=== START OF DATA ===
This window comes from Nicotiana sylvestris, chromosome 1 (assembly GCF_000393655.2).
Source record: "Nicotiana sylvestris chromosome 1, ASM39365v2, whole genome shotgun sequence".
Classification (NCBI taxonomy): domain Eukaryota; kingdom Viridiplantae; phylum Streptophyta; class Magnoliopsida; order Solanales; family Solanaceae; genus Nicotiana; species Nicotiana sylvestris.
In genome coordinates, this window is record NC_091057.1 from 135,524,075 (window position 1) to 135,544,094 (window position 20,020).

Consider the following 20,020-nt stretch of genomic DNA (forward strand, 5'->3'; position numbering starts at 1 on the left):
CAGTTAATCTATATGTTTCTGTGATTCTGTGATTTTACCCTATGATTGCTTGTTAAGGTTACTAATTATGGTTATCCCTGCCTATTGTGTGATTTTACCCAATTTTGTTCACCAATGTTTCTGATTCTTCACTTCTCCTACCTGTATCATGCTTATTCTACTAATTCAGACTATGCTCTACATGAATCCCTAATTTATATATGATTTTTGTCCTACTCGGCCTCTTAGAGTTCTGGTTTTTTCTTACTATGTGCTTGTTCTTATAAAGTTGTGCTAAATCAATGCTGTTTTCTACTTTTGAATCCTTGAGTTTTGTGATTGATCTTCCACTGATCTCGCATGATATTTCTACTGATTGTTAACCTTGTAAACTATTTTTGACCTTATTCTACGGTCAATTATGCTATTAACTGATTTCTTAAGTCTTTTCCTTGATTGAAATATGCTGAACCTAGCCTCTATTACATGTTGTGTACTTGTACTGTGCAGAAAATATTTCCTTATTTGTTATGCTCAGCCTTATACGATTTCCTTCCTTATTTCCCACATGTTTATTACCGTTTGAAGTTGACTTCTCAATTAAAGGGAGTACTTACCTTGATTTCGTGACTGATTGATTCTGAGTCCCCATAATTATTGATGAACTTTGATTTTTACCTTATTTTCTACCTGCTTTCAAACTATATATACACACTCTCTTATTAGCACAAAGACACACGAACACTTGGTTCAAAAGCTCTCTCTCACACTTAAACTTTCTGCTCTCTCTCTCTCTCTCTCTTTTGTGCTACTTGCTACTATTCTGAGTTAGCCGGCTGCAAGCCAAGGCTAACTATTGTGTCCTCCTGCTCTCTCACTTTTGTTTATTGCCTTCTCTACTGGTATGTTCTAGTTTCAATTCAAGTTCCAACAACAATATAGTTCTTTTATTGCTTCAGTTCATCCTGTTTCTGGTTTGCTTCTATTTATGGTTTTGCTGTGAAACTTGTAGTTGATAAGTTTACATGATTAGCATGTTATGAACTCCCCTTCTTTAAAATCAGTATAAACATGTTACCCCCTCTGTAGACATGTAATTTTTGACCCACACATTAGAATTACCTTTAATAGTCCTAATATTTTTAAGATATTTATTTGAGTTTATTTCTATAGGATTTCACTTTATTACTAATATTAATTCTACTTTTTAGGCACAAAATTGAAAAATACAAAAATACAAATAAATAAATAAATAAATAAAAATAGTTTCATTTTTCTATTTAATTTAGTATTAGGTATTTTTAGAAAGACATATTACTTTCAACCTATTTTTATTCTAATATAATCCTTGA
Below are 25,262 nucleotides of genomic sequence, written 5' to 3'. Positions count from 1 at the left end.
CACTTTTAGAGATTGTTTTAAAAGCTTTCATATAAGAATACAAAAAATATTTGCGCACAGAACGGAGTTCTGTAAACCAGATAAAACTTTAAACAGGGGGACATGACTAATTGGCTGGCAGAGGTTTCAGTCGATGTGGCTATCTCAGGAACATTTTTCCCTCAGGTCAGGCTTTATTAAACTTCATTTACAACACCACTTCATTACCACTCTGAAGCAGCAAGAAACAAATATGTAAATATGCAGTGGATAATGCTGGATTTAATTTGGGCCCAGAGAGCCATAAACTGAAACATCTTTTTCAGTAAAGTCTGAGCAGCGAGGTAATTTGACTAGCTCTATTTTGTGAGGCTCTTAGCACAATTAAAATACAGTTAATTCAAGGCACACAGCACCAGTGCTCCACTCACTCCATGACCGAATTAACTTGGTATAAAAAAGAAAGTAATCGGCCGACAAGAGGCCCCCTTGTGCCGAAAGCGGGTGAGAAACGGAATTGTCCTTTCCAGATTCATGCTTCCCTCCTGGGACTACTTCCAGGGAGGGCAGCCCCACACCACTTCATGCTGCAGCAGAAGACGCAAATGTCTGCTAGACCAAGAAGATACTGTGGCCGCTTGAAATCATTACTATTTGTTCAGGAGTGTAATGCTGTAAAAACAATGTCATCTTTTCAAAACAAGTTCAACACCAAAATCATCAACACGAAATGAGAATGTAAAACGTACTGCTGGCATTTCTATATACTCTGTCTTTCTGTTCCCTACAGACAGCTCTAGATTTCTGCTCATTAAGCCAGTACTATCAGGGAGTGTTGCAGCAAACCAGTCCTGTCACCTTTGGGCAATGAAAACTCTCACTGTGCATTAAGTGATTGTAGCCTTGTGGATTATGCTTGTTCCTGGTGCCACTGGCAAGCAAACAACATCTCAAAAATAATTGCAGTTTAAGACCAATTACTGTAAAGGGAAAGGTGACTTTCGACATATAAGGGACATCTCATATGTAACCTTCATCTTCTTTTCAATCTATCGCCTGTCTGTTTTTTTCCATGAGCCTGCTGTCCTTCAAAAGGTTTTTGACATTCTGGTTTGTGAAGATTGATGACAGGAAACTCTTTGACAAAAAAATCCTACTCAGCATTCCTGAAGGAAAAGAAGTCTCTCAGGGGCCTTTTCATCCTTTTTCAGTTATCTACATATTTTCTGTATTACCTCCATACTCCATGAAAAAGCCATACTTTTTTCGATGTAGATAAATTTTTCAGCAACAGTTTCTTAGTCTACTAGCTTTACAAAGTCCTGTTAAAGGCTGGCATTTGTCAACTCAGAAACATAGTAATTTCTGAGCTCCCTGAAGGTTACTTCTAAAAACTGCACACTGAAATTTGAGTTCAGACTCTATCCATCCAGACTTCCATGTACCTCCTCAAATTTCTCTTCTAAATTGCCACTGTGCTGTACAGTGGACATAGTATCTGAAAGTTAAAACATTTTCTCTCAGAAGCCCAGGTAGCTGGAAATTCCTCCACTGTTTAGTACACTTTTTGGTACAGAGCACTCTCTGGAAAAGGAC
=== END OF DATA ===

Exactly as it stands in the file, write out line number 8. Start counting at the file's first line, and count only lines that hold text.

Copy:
CACTTTTAGAGATTGTTTTAAAAGCTTTCATATAAGAATACAAAAAATATTTGCGCACAGAACGGAGTTCTGTAAACCAGATAAAACTTTAAACAGGGGGACATGACTAATTGGCTGGCAGAGGTTTCAGTCGATGTGGCTATCTCAGGAACATTTTTCCCTCAGGTCAGGCTTTATTAAACTTCATTTACAACACCACTTCATTACCACTCTGAAGCAGCAAGAAACAAATATGTAAATATGCAGTGGATAATGCTGGATTTAATTTGGGCCCAGAGAGCCATAAACTGAAACATCTTTTTCAGTAAAGTCTGAGCAGCGAGGTAATTTGACTAGCTCTATTTTGTGAGGCTCTTAGCACAATTAAAATACAGTTAATTCAAGGCACACAGCACCAGTGCTCCACTCACTCCATGACCGAATTAACTTGGTATAAAAAAGAAAGTAATCGGCCGACAAGAGGCCCCCTTGTGCCGAAAGCGGGTGAGAAACGGAATTGTCCTTTCCAGATTCATGCTTCCCTCCTGGGACTACTTCCAGGGAGGGCAGCCCCACACCACTTCATGCTGCAGCAGAAGACGCAAATGTCTGCTAGACCAAGAAGATACTGTGGCCGCTTGAAATCATTACTATTTGTTCAGGAGTGTAATGCTGTAAAAACAATGTCATCTTTTCAAAACAAGTTCAACACCAAAATCATCAACACGAAATGAGAATGTAAAACGTACTGCTGGCATTTCTATATACTCTGTCTTTCTGTTCCCTACAGACAGCTCTAGATTTCTGCTCATTAAGCCAGTACTATCAGGGAGTGTTGCAGCAAACCAGTCCTGTCACCTTTGGGCAATGAAAACTCTCACTGTGCATTAAGTGATTGTAGCCTTGTGGATTATGCTTGTTCCTGGTGCCACTGGCAAGCAAACAACATCTCAAAAATAATTGCAGTTTAAGACCAATTACTGTAAAGGGAAAGGTGACTTTCGACATATAAGGGACATCTCATATGTAACCTTCATCTTCTTTTCAATCTATCGCCTGTCTGTTTTTTTCCATGAGCCTGCTGTCCTTCAAAAGGTTTTTGACATTCTGGTTTGTGAAGATTGATGACAGGAAACTCTTTGACAAAAAAATCCTACTCAGCATTCCTGAAGGAAAAGAAGTCTCTCAGGGGCCTTTTCATCCTTTTTCAGTTATCTACATATTTTCTGTATTACCTCCATACTCCATGAAAAAGCCATACTTTTTTCGATGTAGATAAATTTTTCAGCAACAGTTTCTTAGTCTACTAGCTTTACAAAGTCCTGTTAAAGGCTGGCATTTGTCAACTCAGAAACATAGTAATTTCTGAGCTCCCTGAAGGTTACTTCTAAAAACTGCACACTGAAATTTGAGTTCAGACTCTATCCATCCAGACTTCCATGTACCTCCTCAAATTTCTCTTCTAAATTGCCACTGTGCTGTACAGTGGACATAGTATCTGAAAGTTAAAACATTTTCTCTCAGAAGCCCAGGTAGCTGGAAATTCCTCCACTGTTTAGTACACTTTTTGGTACAGAGCACTCTCTGGAAAAGGAC